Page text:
Five years ago, Sufjan Stevens’ released the tender and languid Carrie & Lowell. The album quickly became not only his most critically acclaimed project, but a staple in Gen-Z culture. While I admittedly had only listened to Stevens’ songs from the Call Me By Your Name soundtrack, I knew that Carrie & Lowell was a big deal to the gays on Tumblr—so I decided to finally give it a listen last summer. I was home for the holidays, my back blistered from the July heat. Home for me has always been bittersweet. The town I grew up in is a constant reminder of the trauma I endured as a child, and coming home never feels quite right. But I know that I can always find solace in one particular place: my grandmother’s house. A tiny white house, stark against the green forest, was once her own but later became ours.
I’ve always believed I won’t love anyone as much as I love my grandmother. She took me in when I was 17, after I left an abusive household, and since then we’ve become tethered to each other. I call her every morning before work, and every night after dinner. We’ve always been close—I was born a week after her 40th birthday, like God was delivering a late birthday gift—but as the years go by I find myself wanting to be with her, always. No matter if we’re smoking on her back porch or sitting silently in her car, time spent with her feels like more than just time being spent. I picture our laughs bouncing off the walls of that tiny house in the woods, ghosts of us forever present.
The first song I heard from Carrie & Lowell was “Eugene.” I remember thinking it was a love song, and then learning the album was dedicated to Sufjan’s late mother; immediately, it took on a completely different meaning. As Stevens croons “Since I was old enough to speak / I’ve said it with alarm / Some part of me was lost in your sleeve / Where you hid your cigarettes / No, I’ll never forget / I just want to be near you,” I can picture my five-year-old self tugging on my grandmother’s sleeve at a Christmas party, attempting to get her attention away from other family members. I clung to her constantly, afraid of people I didn’t know well and nervous around men. She would try her best to ignore me and go out to the garage to smoke, so I would follow, and eventually I began smoking. It became a way to socialize with her, tendrils of smoke billowing around us, our lungs surly heavy with the weight of it.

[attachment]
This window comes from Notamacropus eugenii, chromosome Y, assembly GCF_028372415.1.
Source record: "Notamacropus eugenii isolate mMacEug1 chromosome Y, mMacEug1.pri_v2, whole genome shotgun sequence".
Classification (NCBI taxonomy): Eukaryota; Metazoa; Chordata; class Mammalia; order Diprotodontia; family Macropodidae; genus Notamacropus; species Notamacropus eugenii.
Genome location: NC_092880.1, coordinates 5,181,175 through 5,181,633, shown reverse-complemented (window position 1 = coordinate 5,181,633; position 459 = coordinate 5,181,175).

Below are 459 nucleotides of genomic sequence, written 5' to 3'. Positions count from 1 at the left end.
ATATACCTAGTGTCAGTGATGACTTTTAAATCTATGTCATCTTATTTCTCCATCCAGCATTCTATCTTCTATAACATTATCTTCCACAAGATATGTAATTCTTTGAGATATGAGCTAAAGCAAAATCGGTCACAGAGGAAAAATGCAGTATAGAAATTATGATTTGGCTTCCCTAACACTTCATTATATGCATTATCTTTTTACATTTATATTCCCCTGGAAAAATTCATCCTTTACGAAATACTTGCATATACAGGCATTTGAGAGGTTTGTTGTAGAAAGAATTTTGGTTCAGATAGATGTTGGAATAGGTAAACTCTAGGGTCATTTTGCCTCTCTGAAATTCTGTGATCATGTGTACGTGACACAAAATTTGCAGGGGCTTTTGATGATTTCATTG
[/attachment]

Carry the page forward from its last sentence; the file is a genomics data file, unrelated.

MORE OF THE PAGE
I’ve always been afraid of death. Not dying, but death in the context of the person I love most in the world leaving before me. My love for my grandmother is incomprehensible in the scope of the world, and I can’t imagine being able to call this place my home without her in it. In “John My Beloved,” Sufjan pens “I love you more than the world can contain / In its lonely and ramshackle head,” perfectly alluding to how overwhelming the weight of loving someone can be. On her birthday this year, when I thanked her for everything she’d done for me, she texted back, “Love you so much too sometimes it’s scary.” It’s comforting knowing that she finds herself swallowed up by this love between us too, and I’m not alone in it.
With Carrie & Lowell, Sufjan Stevens crafts a timeless album about death and love. Sometimes I wonder, if I was treated how a child should be, would this relationship still exist the way it does? Am I so desperate for positive attention that everything in me is harnessed into the love I hold for my grandmother? Sometimes, even though last summer amidst the August breeze she whispered, “You know, you’re not just my granddaughter, you’re my kid,” I can’t help but wonder if she truly understands what she means to me. I tell her each time she leaves the room with an “I love you,” and pray that when the time does come—whether it’s me first or her±that those words translate through time. For someone who was once abandoned by both parents, Carrie & Lowell serves as a lingering reminder of what life once felt like, and the resulting life my grandmother has gifted me.
By Kaiya Shunyata